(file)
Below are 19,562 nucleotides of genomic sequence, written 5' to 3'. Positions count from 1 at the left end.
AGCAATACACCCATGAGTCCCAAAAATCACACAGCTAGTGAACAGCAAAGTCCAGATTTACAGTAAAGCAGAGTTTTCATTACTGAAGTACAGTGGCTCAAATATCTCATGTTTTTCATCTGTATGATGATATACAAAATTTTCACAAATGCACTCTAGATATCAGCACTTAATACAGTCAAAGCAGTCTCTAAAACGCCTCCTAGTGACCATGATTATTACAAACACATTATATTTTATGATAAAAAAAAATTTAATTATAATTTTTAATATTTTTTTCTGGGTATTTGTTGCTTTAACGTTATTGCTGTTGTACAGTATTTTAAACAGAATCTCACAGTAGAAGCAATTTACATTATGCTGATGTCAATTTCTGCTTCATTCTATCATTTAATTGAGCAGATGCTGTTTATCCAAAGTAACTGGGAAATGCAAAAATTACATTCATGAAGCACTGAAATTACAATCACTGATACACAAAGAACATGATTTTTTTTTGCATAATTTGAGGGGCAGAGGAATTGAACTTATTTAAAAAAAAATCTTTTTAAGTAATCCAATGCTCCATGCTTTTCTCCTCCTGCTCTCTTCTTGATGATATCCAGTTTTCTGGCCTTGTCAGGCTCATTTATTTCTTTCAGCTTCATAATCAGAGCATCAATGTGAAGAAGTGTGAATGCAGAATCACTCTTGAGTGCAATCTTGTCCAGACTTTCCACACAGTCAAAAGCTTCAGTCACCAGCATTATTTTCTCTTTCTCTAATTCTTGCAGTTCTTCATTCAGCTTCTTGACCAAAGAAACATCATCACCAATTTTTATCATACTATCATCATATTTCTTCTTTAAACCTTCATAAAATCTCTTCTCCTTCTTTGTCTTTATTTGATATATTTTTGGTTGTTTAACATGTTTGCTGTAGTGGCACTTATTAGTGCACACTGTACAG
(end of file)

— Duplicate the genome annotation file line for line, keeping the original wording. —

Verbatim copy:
Below are 19,562 nucleotides of genomic sequence, written 5' to 3'. Positions count from 1 at the left end.
AGCAATACACCCATGAGTCCCAAAAATCACACAGCTAGTGAACAGCAAAGTCCAGATTTACAGTAAAGCAGAGTTTTCATTACTGAAGTACAGTGGCTCAAATATCTCATGTTTTTCATCTGTATGATGATATACAAAATTTTCACAAATGCACTCTAGATATCAGCACTTAATACAGTCAAAGCAGTCTCTAAAACGCCTCCTAGTGACCATGATTATTACAAACACATTATATTTTATGATAAAAAAAAATTTAATTATAATTTTTAATATTTTTTTCTGGGTATTTGTTGCTTTAACGTTATTGCTGTTGTACAGTATTTTAAACAGAATCTCACAGTAGAAGCAATTTACATTATGCTGATGTCAATTTCTGCTTCATTCTATCATTTAATTGAGCAGATGCTGTTTATCCAAAGTAACTGGGAAATGCAAAAATTACATTCATGAAGCACTGAAATTACAATCACTGATACACAAAGAACATGATTTTTTTTTGCATAATTTGAGGGGCAGAGGAATTGAACTTATTTAAAAAAAAATCTTTTTAAGTAATCCAATGCTCCATGCTTTTCTCCTCCTGCTCTCTTCTTGATGATATCCAGTTTTCTGGCCTTGTCAGGCTCATTTATTTCTTTCAGCTTCATAATCAGAGCATCAATGTGAAGAAGTGTGAATGCAGAATCACTCTTGAGTGCAATCTTGTCCAGACTTTCCACACAGTCAAAAGCTTCAGTCACCAGCATTATTTTCTCTTTCTCTAATTCTTGCAGTTCTTCATTCAGCTTCTTGACCAAAGAAACATCATCACCAATTTTTATCATACTATCATCATATTTCTTCTTTAAACCTTCATAAAATCTCTTCTCCTTCTTTGTCTTTATTTGATATATTTTTGGTTGTTTAACATGTTTGCTGTAGTGGCACTTATTAGTGCACACTGTACAG